Ex-Minister in Armenian 'Show Trial'

The trial in Armenia of a former interior minister appears to be satisfying the public's hunger for political scapegoats.

Ex-Minister in Armenian 'Show Trial'

The trial in Armenia of a former interior minister appears to be satisfying the public's hunger for political scapegoats.

Flanked by two impassive security guards as he sits in the dock, Vano Siradeghian, 52, is pale and subdued - barely recognisable as the flamboyant interior minister, who, just two years ago, was one of Armenia's most powerful men.


His hands tremble visibly and his voice falters under the relentless cross-examinations. Occasionally, he flinches at the muttered insults hurled across from the public benches.


Behind Siradeghian, 11 co-defendants stare out between the bars of their iron cage. They seem grimly aware that public opinion is set firmly against them in a largely one-sided trial seen as part of a drive by President Robert Kocharian's government to discredit the previous regime, headed by Levon Ter-Petrosian from 1991-98.


The 12 men stand accused of conspiring to murder two police officers, Karen Rafaelian and Artur Hovannisian, in 1994. Prosecutors also claim that Siradeghian ordered the deaths of five prominent figures including Hovanes Sukiasian, a local government dignitary, and railway chief Hambartsum Ghandilian, shot dead in 1992 and 1993, respectively.


In a nation desperately searching for political scapegoats, the Vano trial has been the focus of intense public interest for the past four months. It comes as Kocharian himself struggles for political survival as an investigation into the assassination of eight Armenian politicians last October looks set to implicate members of his inner circle. [See "Armenian President Faces Resignation Calls," Mark Grigorian, CRS No. 16, 28-Jan-00]


The Yerevan court has been told that, in January 1994, Siradeghian, ordered two serving police officers to assassinate Serge Jilavian, a wealthy Armenian living in Moscow who had previously crossed swords with Ter-Petrosian's administration. According to the prosecution, the murder plot was foiled when the hitmen were arrested by Russian police and flown back to Yerevan.


It was then that Siradeghian allegedly instructed his deputy, Vahan Harutiunian, commander of the Interior Ministry troops, to "execute" the would-be assassins in punishment for the fiasco. Harutiunian and a squad of 10 men are said to have shot the two police officers in a country dacha outside the Armenian capital.


Last week, Harutiunian confirmed this version of events under cross-examination. But Siradeghian dismissed the testimony on the grounds that it was "extracted under duress" by police investigators.


A leading light in the Armenian National Movement (ANM), the former interior minister has claimed the charges against him are politically motivated since investigators asked the National Assembly to waive his immunity from prosecution a year ago. Three weeks before a ruling was made, Siradeghian left Armenia for Dubai, ostensibly to receive medical treatment, and was arrested on his return to Yerevan in May.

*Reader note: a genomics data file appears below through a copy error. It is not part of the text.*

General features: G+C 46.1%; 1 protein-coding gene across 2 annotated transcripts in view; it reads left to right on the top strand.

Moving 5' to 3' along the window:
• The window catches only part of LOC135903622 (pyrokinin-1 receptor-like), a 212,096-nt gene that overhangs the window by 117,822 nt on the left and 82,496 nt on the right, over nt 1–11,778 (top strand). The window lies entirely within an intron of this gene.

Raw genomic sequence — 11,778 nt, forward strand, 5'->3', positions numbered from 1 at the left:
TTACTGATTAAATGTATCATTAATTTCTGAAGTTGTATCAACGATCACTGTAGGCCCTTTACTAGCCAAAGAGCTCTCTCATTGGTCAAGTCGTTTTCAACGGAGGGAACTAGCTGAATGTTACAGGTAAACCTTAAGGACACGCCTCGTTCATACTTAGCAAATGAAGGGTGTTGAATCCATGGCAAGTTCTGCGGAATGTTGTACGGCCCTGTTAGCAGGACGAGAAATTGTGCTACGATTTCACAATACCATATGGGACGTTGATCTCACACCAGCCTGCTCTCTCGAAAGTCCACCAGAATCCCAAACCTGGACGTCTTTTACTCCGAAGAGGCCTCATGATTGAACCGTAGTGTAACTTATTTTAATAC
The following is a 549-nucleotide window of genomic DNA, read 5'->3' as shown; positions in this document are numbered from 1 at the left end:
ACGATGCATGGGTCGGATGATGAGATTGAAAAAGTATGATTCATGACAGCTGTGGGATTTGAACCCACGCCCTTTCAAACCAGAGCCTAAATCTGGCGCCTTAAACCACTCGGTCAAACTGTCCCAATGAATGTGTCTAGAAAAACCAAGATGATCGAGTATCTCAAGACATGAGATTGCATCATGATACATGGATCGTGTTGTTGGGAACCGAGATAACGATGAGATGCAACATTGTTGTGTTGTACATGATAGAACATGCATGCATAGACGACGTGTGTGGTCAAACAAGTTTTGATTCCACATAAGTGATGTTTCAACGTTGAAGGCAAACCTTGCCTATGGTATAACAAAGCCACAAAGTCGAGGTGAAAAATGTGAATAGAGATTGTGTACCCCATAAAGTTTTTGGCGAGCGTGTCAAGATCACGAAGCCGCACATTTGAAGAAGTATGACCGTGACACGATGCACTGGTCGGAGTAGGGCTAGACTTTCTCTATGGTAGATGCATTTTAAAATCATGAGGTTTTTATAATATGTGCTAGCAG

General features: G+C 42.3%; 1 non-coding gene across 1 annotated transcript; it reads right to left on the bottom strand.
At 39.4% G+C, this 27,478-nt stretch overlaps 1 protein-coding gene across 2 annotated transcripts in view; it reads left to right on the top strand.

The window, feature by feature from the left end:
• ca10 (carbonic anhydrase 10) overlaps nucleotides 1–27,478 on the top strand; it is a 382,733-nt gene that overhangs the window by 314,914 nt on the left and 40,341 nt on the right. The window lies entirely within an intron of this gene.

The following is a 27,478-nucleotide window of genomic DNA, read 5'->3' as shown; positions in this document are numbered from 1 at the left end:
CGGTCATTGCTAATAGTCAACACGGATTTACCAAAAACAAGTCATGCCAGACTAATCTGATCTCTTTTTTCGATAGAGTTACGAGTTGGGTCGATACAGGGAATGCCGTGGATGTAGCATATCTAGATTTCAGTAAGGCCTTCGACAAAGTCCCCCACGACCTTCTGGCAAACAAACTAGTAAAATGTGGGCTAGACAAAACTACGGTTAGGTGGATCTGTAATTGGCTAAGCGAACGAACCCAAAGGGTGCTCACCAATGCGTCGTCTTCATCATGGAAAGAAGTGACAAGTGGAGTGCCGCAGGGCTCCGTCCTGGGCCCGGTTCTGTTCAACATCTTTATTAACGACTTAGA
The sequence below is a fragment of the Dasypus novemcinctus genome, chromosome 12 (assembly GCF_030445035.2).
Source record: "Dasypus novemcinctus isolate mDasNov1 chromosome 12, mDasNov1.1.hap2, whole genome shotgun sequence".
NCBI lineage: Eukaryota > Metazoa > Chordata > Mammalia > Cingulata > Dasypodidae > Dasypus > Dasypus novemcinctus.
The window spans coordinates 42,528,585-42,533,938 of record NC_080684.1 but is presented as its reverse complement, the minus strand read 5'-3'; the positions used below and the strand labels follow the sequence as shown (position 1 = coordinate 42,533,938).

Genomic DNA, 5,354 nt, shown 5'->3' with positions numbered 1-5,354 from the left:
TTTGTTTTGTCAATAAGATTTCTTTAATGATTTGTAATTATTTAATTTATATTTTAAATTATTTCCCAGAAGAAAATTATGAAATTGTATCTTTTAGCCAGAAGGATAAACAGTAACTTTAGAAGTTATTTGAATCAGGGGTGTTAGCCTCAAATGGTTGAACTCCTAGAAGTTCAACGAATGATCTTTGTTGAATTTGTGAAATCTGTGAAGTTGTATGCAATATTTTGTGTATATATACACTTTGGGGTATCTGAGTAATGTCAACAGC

Former President Ter-Petrosian has also condemned the case against Siradeghian, who was one of his most trusted associates.


But the prosecution has brought a stream of persuasive witnesses to the stand.


"I'm scared of Vano, I'm sure he killed my son," said Mayis Rafaelian, father of one of the dead policemen.


Seated a few yards behind Siradeghian, Rafaelian has been a permanent fixture at the court proceedings, volubly joining in the hostile chorus of insults directed at the former minister.


Media coverage of the Vano Trial has been largely one-sided, with pro-Kocharian state television taking every opportunity to reiterate the charges levelled at the 12 defendants. The press bias has come under fire from Tigran Janoyan, until recently Siradeghian's defence counsel, who complains that the accused have little chance of getting a fair trial.


"As a specialist, I would say that the trial of Vano Siradeghian is bordering on the absurd," he said.


However, Siradeghian still enjoys unquestioning support from his own ANM party and from members of his Noyemberian constituency in northern Armenia. When Siradeghian was re-elected to parliament in May 1998, Noyemberi villagers feted his campaign victory by slaughtering sheep and holding a celebratory feast.


Siradeghian's most powerful ally, Armenian prime-minister Vazgen Sarkisian, was among the political figures gunned down when five assassins burst into the parliament building in October last year.


Siradeghian first came to prominence in Yerevan's intellectual circles as a talented fiction writer. His political career was launched on the back of the 1988 movement to unite Nagorno-Karabakh with Armenia. By 1990, with the republic's first democratic elections, Siradeghian was a leading figure in the ANM, which embraced the unification issue at the heart of its manifesto.


Within two years, Siradeghian was Minister of the Interior, notorious across the country for his cynical rhetoric and parade-ground swagger. However, rumours of police oppression, fraud and corruption dogged his term of office with political rivals claiming that the minister built up a vast personal fortune at the expense of a downtrodden nation.


On one notorious occasion, Siradeghian threw a lavish party for army and police chiefs who had helped crush a riot in the streets of Yerevan. The demonstrators were protesting against the results of the 1996 presidential election, which saw Ter-Petrosian score a dramatic victory over rival Vazgen Manukian. The interior minister was later to admit openly that the vote was rigged in Ter-Petrosian's favour.


Emil Danielyan is a correspondent for RFE/RL in Yerevan.


Karabakh, Armenia
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